If you want your signal to radiate well in an omnidirectional pattern, you need to have your antenna mounted in the center of your ground plane, not off to one end. By mounting off to one end, you are creating a directional pattern. Whereas if you install it dead center, it's going to radiate much better in all directions.
The other benefit is that if you are going to be running an amplifier, you need to put some effort into keeping that energy out of the vehicle wiring and away from the driver and passenger. Hanging it off the rear of the body near a window isn't going to do that. Mounting it on top in the center is.

Use a base loaded whip if you can with the roof mount.
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Old 05-30-2018, 7:47 PM
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Originally Posted by mmckenna View Post
Lowering your SWR isn't the only measure of a good antenna installation. You also need to consider the radiation pattern that you are creating with the mounting location.

If you are going through all this effort, and then adding an amplifier with the idea of communicating longer distance, then cutting corners by using a clamp on antenna mount installed in a poor location is counterintuitive.

If you want your signal to radiate well in an omnidirectional pattern, you need to have your antenna mounted in the center of your ground plane, not off to one end. By mounting off to one end, you are creating a directional pattern. Whereas if you install it dead center, it's going to radiate much better in all directions.
The other benefit is that if you are going to be running an amplifier, you need to put some effort into keeping that energy out of the vehicle wiring and away from the driver and passenger. Hanging it off the rear of the body near a window isn't going to do that. Mounting it on top in the center is.

Use a base loaded whip if you can with the roof mount.


Will a sunroof in the middle of the roof affect where I need to put the antenna? If Im gonna mount on the roof then Ill probably go with the Wilson magnet mounts.
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Old 05-31-2018, 12:04 AM
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If you are new to CB ,someone gave you bad advice about using an amp telling you you're going to talk farther.... classic 11m misconception.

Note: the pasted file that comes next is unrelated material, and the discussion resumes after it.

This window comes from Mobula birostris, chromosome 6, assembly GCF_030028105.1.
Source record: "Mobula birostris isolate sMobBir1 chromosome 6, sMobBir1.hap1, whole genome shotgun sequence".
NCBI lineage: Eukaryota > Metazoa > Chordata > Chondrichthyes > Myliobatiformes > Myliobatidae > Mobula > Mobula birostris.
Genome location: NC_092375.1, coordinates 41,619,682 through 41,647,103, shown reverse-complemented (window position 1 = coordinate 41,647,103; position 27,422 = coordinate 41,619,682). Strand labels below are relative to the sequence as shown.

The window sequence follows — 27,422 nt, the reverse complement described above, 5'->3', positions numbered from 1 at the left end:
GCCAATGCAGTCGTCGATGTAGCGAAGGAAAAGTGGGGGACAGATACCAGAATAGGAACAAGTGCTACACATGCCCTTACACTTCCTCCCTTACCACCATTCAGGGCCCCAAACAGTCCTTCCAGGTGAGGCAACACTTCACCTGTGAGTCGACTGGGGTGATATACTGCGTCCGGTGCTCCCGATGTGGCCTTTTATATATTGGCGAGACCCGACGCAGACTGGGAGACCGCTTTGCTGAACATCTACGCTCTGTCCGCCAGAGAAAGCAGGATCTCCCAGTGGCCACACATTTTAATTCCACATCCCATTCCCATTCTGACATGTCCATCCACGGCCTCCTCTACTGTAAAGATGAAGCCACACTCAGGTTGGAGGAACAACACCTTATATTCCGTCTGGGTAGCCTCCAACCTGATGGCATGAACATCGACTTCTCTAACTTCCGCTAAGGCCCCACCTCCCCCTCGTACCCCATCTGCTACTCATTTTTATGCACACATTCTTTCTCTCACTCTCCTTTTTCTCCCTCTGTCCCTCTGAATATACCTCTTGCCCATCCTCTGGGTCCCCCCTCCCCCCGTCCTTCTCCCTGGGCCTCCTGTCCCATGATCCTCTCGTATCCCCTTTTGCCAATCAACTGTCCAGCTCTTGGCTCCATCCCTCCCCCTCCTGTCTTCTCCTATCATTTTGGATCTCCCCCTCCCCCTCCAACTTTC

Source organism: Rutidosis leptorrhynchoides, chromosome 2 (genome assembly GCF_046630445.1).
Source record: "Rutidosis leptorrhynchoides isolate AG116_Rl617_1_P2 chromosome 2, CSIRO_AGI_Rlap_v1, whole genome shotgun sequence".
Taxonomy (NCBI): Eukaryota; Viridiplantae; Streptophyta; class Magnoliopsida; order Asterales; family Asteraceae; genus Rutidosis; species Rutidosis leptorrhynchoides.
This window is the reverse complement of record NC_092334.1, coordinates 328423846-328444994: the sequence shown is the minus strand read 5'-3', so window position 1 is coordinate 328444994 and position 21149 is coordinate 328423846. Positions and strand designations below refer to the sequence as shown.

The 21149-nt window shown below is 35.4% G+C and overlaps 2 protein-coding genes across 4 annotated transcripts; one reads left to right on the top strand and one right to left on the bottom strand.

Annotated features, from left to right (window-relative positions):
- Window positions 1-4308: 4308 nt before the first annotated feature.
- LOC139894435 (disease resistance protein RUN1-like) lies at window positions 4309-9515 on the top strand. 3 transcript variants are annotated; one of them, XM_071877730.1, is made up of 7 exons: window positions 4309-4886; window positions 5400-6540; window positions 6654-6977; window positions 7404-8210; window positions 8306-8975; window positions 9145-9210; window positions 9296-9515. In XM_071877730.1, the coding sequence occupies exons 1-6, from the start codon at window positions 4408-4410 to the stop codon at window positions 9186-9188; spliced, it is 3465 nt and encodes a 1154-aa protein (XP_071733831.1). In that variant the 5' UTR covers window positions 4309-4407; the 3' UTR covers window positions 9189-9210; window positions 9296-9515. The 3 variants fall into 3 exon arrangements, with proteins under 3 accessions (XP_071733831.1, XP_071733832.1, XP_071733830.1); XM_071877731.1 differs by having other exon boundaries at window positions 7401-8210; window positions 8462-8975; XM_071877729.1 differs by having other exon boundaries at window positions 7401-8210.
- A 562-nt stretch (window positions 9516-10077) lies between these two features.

Even if you're driving more output power this won't make you hear more,so if you can't talk to someone you don't hear, you're just likely to make your signal slightly higher to the ones you can hear that's all. And if that unit has a preamp on receive they usually just amplify the noise.

Plus with that type of amp and your antenna placement you are going to get all sorts of RF problems.

Putting your antenna in an ideal location first is your best solution like others mentioned.
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Old 06-01-2018, 12:45 PM
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I use a couple of mag-mount Wilsons with great results. Get yourself a Wilson 1000 or 5000 and plop it on the roof. Check the SWRs and compare locations. Generally, in the middle is a great place. Mine are usually in the middle of the roof slightly towards the rear as I'd rather talk ahead of me when I ask for road information. I doubt the moon roof will make much difference. Go for it!

And about the fine, it's a strawman factor. Nobody's going to bother you because of your amp, especially in a mobile unit. Now, if it's a base station and is bothering the neighbors, the chance begins to raise the meter off of zero. If it's a base unit near an airport, the meter of possibility might start bouncing off the high end.
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Old 06-02-2018, 3:52 AM
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Quote:
Originally Posted by 599 View Post
If you are new to CB ,someone gave you bad advice about using an amp telling you you're going to talk farther.... classic 11m misconception.
Even if you're driving more output power this won't make you hear more,so if you can't talk to someone you don't hear, you're just likely to make your signal slightly higher to the ones you can hear that's all. And if that unit has a preamp on receive they usually just amplify the noise.

Plus with that type of amp and your antenna placement you are going to get all sorts of RF problems.

Putting your antenna in an ideal location first is your best solution like others mentioned.